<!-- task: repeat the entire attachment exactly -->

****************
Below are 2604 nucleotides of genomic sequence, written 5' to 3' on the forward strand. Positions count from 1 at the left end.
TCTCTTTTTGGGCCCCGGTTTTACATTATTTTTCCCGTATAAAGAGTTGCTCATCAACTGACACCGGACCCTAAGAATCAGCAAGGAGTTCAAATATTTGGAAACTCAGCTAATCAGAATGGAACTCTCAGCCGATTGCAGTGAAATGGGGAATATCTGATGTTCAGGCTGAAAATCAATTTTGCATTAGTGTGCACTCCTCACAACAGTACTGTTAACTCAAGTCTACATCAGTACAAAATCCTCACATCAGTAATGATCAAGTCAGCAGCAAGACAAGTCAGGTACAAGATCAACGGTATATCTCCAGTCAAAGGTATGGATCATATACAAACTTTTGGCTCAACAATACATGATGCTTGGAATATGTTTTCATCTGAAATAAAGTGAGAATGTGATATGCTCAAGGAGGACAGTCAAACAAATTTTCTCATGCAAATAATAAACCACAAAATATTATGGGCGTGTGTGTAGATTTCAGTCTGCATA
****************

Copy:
Below are 2604 nucleotides of genomic sequence, written 5' to 3' on the forward strand. Positions count from 1 at the left end.
TCTCTTTTTGGGCCCCGGTTTTACATTATTTTTCCCGTATAAAGAGTTGCTCATCAACTGACACCGGACCCTAAGAATCAGCAAGGAGTTCAAATATTTGGAAACTCAGCTAATCAGAATGGAACTCTCAGCCGATTGCAGTGAAATGGGGAATATCTGATGTTCAGGCTGAAAATCAATTTTGCATTAGTGTGCACTCCTCACAACAGTACTGTTAACTCAAGTCTACATCAGTACAAAATCCTCACATCAGTAATGATCAAGTCAGCAGCAAGACAAGTCAGGTACAAGATCAACGGTATATCTCCAGTCAAAGGTATGGATCATATACAAACTTTTGGCTCAACAATACATGATGCTTGGAATATGTTTTCATCTGAAATAAAGTGAGAATGTGATATGCTCAAGGAGGACAGTCAAACAAATTTTCTCATGCAAATAATAAACCACAAAATATTATGGGCGTGTGTGTAGATTTCAGTCTGCATA